9 questions about long Covid it’s important to have answers to this winter

    Published: 07 December 2021. Written in by Lauren Clark.

    While coronavirus symptoms may pass quickly, some people suffer long-term effects. We answer your frequently asked questions on the illness.

    Many people who catch Covid-19 tend to feel unwell in bed for a week or two before recovering. However, since the pandemic began, another small but significant group has emerged: those suffering from long Covid. According to the Office For National Statistics, more than a million people in the UK report having symptoms lasting longer than four weeks after they were infected. While it is unclear exactly what proportion of people who battle the virus will go on to experience this, a University of Oxford study found that around a third of patients are affected, to some degree, in the three-to-six months after they first became ill.

     We’re now entering winter, with flu cases and other common colds on the rise. Many of their symptoms overlap with those of Covid-19 – and also long Covid. Statistics from Brandwatch suggest that the prospect of contracting it and not realising is on many people’s minds with the number of conversations around the lack of diagnosis up 9%. Analysis of conversations around the condition on social media shows that – while people may be feeling less anxious about it – they are curious about everything from the most common symptoms to possible cures, and whether having a booster jab will offer protection. While research into the condition is still in the early stages, scientists are beginning to discover more about it so that healthcare professionals can best support patients. Here are the answers to the most-searched-for questions.


    How long does Covid-19 last?

    If you have tested positive for the virus, one of your first thoughts may be how long you’ll be feeling poorly with some of the key symptoms. As a reminder they are, according to the NHS, a high temperature, a loss or change in sense of smell or taste and a new, continuous cough. Ultimately, it’s hard to determine exactly when you’ll be back fresh on your feet because recovery rates from the virus vary significantly. The health service states that most people feel better within a few days or weeks, with the majority making a full recovery within 12 weeks. They note that you can help this process along by getting lots of rest, staying well-hydrated and taking painkillers as necessary.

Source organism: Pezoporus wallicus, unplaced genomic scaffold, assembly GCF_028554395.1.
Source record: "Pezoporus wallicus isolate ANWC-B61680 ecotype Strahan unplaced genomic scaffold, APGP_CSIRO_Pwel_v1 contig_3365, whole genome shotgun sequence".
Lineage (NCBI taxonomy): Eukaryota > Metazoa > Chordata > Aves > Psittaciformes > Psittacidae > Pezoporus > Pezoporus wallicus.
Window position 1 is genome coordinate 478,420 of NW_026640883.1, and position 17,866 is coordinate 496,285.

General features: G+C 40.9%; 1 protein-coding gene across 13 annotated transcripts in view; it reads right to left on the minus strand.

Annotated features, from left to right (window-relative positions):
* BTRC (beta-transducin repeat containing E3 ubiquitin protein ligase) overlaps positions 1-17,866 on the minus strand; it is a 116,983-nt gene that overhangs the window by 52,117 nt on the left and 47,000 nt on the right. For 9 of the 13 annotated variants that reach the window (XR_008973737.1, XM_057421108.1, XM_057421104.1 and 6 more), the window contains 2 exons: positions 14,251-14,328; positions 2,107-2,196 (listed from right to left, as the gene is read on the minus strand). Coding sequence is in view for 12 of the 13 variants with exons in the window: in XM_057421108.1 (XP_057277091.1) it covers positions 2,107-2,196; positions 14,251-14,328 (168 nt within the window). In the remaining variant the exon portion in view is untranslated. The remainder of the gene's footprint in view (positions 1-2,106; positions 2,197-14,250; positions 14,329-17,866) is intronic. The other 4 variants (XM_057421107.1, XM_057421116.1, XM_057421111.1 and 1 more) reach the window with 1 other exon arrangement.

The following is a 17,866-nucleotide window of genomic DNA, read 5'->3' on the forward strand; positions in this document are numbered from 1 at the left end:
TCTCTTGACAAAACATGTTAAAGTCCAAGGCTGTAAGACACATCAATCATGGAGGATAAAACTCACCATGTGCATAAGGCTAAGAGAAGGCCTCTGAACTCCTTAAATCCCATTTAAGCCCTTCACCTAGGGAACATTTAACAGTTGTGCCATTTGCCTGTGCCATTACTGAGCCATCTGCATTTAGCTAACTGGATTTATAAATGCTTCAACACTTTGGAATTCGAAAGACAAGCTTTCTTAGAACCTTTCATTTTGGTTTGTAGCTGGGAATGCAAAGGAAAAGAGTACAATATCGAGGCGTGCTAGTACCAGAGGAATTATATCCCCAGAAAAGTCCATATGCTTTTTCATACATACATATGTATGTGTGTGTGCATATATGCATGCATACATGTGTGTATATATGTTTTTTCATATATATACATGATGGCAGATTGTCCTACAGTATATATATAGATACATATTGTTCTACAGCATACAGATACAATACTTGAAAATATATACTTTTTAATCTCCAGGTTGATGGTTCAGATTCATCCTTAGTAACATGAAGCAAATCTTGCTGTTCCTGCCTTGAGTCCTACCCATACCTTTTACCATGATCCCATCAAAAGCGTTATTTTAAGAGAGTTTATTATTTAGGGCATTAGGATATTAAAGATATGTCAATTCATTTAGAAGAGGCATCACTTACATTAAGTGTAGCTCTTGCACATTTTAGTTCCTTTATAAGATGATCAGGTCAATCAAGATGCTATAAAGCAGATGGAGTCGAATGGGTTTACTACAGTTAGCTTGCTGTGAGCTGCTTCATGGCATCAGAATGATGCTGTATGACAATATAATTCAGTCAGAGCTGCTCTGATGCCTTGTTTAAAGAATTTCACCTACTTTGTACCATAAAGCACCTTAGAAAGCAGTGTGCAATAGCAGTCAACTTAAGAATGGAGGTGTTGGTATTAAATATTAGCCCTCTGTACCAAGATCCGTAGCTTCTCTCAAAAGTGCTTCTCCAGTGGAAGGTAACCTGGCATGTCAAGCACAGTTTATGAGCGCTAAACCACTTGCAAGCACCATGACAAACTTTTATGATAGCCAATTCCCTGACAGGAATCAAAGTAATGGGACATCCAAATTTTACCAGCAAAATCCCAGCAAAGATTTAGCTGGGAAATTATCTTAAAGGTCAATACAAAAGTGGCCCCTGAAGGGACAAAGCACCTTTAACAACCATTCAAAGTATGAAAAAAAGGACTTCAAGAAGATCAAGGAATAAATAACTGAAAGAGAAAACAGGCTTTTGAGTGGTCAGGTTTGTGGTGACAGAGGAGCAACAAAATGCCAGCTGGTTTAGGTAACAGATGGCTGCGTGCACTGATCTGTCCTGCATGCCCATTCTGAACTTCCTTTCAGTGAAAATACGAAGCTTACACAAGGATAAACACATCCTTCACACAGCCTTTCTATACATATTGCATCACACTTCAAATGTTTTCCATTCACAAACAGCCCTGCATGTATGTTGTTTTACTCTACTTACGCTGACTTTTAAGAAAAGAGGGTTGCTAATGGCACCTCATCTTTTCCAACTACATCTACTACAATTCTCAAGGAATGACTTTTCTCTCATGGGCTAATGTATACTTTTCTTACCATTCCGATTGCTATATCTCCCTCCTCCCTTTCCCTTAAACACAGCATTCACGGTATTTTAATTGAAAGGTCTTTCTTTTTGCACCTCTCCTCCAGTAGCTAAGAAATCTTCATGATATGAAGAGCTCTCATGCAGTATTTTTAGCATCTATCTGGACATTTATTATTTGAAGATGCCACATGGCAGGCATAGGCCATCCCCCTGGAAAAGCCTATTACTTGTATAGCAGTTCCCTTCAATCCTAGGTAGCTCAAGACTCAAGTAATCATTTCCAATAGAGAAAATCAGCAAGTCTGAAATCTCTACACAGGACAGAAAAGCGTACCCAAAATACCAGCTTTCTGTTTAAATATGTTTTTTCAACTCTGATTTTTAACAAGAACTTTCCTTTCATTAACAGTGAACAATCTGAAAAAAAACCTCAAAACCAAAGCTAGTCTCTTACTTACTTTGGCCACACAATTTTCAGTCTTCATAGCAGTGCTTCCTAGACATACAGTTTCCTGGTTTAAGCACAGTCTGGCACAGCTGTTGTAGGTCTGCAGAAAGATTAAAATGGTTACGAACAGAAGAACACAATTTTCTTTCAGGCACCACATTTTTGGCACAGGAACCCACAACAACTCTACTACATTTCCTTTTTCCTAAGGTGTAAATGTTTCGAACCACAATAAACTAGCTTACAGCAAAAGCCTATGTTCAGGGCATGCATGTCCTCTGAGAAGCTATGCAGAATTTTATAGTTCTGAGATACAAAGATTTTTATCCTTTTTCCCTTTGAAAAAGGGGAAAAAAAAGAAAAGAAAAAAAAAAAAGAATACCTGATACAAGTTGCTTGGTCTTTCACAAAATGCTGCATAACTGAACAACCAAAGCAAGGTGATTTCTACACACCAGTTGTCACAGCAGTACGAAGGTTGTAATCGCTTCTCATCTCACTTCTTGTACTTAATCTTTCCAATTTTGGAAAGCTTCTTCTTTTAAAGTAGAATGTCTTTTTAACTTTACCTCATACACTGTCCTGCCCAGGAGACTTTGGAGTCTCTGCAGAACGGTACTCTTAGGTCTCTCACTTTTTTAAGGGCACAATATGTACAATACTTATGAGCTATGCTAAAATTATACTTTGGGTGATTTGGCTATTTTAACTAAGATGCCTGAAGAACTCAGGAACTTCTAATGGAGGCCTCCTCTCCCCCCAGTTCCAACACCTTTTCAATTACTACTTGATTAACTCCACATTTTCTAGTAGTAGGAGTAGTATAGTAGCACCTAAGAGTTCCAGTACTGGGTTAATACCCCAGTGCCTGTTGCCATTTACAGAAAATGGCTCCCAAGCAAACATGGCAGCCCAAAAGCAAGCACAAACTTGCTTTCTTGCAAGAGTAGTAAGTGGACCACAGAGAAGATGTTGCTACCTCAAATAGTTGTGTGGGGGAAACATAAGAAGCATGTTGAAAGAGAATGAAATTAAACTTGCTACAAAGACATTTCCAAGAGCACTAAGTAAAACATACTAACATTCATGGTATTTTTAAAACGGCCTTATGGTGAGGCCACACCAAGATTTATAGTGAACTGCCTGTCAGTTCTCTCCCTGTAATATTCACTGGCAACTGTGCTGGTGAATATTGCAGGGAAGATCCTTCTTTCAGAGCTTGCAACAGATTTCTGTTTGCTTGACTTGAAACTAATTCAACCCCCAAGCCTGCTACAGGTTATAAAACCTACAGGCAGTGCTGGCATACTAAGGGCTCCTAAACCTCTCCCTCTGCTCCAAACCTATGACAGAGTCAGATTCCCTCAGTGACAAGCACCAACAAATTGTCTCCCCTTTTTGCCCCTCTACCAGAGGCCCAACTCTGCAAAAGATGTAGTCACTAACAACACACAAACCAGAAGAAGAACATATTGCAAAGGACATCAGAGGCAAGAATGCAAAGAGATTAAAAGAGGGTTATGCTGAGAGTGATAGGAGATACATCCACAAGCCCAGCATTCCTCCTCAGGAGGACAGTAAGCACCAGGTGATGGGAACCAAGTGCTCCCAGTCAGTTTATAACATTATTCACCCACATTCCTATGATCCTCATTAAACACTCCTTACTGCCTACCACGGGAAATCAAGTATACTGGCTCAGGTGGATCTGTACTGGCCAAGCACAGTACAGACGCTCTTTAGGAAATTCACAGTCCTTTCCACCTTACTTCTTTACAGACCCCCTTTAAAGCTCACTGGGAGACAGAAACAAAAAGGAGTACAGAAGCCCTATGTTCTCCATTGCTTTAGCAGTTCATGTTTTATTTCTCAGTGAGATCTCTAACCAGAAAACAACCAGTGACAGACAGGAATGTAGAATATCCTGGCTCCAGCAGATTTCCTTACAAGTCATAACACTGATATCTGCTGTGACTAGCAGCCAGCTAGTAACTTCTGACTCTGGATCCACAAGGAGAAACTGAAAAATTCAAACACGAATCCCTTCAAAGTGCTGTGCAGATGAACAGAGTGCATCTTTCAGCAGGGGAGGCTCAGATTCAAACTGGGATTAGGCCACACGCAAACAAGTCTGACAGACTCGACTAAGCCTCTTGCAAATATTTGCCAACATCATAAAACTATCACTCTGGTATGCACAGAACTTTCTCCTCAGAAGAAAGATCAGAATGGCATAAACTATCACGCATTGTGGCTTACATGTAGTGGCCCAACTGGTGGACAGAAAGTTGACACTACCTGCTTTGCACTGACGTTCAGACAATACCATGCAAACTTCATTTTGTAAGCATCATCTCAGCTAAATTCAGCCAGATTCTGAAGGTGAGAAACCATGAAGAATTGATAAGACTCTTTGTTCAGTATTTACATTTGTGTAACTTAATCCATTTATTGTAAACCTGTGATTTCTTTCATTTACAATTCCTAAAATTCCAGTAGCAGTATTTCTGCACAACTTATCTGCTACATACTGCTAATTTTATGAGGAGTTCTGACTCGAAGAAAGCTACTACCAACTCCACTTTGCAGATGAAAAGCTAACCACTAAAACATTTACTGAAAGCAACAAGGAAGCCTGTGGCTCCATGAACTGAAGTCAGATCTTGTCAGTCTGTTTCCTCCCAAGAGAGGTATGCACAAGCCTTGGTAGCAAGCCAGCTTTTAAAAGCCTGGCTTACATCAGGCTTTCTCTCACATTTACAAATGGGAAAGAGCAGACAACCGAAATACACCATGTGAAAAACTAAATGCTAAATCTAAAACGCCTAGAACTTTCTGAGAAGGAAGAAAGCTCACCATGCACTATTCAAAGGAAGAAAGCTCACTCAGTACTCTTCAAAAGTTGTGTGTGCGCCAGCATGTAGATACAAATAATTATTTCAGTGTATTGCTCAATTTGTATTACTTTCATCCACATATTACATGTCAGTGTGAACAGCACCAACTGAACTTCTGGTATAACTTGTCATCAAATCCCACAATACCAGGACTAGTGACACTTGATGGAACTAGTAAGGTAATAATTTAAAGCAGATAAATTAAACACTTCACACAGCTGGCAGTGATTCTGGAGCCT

How long is Covid-19 contagious for?

    As we know well from social-distancing measures, the virus can easily be passed between you and your loved ones – which is why adhering to self-isolation, when required, is so important. The government has warned that you can infect others for around two days before your symptoms start to show, and you can then remain contagious for up to 10 days after this point. One study found that ‘peak infectivity’ lies within the first five days of symptoms, but the ‘live’ virus can hang around for more than a week longer. So always stick to the guidelines.


    Can you get Covid-19 again after 90 days?

    Unfortunately, yes. After having the virus for the first time you are well-protected because, as the US National Institutes of Health explains, your immune cells and proteins circulating in your body are now primed to recognise and kill it. However this natural immunity will eventually wane as the weeks pass, and we know natural immunity doesn’t necessarily protect you against variants in circulation, only against the virus form you were infected with in the first place. It is currently unclear at what point this happens; research by King’s College London found that antibody levels decreased over three months, while a study by Public Health England showed that most people are protected for up to five months. Further evidence has indicated that some could be reinfected within a year. So even if you’ve had it before, it’s always worth taking steps to keep yourself and others safe, which the government suggests can include keeping your distance, practicing good hand hygiene and wearing a mask.


    What is long Covid?